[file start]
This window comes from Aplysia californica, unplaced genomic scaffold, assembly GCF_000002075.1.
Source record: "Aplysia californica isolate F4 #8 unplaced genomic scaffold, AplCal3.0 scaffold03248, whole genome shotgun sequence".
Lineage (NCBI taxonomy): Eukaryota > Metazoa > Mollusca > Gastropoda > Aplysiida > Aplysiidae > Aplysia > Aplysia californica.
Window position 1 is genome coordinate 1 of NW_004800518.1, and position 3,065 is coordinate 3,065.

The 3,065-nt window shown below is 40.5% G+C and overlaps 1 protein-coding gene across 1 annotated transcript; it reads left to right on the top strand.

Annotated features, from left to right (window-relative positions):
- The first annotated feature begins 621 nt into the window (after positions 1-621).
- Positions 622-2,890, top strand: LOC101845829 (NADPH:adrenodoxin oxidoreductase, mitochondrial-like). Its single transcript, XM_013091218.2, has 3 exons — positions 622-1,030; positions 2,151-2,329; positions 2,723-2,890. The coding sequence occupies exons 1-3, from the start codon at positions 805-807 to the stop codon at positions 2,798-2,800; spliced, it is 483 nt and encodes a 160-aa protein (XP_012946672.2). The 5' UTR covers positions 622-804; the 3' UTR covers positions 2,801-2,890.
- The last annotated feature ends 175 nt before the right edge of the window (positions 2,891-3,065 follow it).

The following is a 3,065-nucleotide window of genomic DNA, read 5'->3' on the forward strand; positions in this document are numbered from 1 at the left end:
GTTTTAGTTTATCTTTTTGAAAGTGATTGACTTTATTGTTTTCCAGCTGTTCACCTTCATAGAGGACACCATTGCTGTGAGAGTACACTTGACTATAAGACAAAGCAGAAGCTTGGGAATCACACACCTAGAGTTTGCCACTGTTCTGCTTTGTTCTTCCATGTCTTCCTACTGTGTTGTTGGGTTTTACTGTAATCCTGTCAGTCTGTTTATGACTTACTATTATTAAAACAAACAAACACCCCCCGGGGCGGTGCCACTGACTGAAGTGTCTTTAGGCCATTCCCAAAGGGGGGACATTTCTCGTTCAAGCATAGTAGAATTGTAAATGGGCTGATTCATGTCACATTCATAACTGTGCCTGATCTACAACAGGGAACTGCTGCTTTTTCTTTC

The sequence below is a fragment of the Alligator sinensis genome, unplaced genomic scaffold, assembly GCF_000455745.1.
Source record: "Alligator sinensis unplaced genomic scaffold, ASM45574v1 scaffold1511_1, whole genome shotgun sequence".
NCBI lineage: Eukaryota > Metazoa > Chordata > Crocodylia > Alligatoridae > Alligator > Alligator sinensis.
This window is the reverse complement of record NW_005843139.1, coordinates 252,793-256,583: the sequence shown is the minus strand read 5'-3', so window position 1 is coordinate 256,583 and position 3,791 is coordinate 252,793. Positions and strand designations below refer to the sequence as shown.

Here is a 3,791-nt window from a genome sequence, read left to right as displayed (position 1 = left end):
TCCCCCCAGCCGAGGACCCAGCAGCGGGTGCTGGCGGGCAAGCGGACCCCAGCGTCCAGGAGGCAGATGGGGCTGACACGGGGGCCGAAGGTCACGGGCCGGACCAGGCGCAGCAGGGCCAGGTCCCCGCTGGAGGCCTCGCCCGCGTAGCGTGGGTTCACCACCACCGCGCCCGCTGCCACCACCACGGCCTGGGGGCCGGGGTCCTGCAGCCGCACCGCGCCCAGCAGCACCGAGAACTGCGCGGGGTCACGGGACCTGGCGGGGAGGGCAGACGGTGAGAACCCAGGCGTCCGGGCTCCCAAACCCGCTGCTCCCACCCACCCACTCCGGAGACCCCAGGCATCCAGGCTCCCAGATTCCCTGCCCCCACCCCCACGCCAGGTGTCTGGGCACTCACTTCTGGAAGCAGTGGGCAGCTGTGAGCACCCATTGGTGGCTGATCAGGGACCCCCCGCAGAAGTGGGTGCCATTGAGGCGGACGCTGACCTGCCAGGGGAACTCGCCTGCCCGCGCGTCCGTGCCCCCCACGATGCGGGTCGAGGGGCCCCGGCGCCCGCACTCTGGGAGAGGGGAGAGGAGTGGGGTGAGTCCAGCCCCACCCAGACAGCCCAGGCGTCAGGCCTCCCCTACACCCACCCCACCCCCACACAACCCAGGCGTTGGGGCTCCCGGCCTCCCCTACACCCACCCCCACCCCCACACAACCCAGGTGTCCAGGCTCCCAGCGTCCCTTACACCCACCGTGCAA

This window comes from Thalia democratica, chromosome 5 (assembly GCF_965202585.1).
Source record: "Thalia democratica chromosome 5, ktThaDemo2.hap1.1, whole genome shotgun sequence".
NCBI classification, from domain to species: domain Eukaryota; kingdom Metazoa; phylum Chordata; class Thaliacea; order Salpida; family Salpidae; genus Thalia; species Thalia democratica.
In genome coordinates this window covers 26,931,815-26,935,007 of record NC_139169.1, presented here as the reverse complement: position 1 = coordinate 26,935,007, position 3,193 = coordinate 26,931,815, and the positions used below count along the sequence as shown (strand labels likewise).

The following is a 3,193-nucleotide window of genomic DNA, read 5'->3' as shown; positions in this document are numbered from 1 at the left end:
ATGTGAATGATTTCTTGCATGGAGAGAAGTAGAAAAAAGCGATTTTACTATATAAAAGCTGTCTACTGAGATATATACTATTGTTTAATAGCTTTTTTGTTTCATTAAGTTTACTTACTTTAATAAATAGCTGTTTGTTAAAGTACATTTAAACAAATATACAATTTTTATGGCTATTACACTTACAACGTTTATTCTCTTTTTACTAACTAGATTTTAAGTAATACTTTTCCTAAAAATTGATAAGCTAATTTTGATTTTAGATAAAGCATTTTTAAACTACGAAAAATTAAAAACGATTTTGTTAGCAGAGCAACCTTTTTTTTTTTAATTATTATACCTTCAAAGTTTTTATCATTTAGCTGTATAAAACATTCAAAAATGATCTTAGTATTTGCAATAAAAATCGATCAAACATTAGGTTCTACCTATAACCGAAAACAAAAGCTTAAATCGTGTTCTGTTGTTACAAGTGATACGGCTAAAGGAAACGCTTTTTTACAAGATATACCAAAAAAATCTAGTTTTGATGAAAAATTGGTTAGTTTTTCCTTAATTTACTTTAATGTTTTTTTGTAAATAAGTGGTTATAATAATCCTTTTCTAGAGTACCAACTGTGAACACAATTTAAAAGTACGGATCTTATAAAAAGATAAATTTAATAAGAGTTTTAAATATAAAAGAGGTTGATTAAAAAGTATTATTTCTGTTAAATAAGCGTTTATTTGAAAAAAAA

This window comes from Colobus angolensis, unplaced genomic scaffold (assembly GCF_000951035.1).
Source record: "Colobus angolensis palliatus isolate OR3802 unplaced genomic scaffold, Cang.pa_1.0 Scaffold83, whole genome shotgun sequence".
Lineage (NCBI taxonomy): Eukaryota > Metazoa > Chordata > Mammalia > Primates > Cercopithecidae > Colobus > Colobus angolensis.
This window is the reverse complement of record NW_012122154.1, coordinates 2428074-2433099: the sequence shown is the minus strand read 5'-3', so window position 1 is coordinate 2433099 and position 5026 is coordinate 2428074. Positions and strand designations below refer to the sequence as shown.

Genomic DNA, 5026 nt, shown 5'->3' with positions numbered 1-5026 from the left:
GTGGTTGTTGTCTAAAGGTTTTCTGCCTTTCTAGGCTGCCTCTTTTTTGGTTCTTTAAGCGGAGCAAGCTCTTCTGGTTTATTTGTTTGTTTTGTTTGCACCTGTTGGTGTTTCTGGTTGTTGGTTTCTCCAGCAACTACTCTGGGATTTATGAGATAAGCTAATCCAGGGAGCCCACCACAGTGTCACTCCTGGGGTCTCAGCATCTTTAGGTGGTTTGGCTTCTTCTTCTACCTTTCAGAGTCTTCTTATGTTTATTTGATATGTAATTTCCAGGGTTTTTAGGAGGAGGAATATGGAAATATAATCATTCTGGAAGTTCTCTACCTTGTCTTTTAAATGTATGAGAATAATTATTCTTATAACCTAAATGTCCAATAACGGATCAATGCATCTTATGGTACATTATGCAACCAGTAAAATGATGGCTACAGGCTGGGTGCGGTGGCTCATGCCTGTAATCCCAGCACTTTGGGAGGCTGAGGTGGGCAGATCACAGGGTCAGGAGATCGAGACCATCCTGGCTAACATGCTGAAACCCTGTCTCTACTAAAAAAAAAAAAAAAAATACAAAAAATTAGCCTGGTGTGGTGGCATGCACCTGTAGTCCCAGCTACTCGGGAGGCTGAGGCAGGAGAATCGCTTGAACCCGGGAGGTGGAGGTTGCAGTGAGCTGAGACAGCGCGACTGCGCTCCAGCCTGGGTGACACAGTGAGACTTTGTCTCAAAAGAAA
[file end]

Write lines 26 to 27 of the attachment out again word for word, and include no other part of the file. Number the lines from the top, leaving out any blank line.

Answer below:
Lineage (NCBI taxonomy): Eukaryota > Metazoa > Chordata > Mammalia > Primates > Cercopithecidae > Colobus > Colobus angolensis.
This window is the reverse complement of record NW_012122154.1, coordinates 2428074-2433099: the sequence shown is the minus strand read 5'-3', so window position 1 is coordinate 2433099 and position 5026 is coordinate 2428074. Positions and strand designations below refer to the sequence as shown.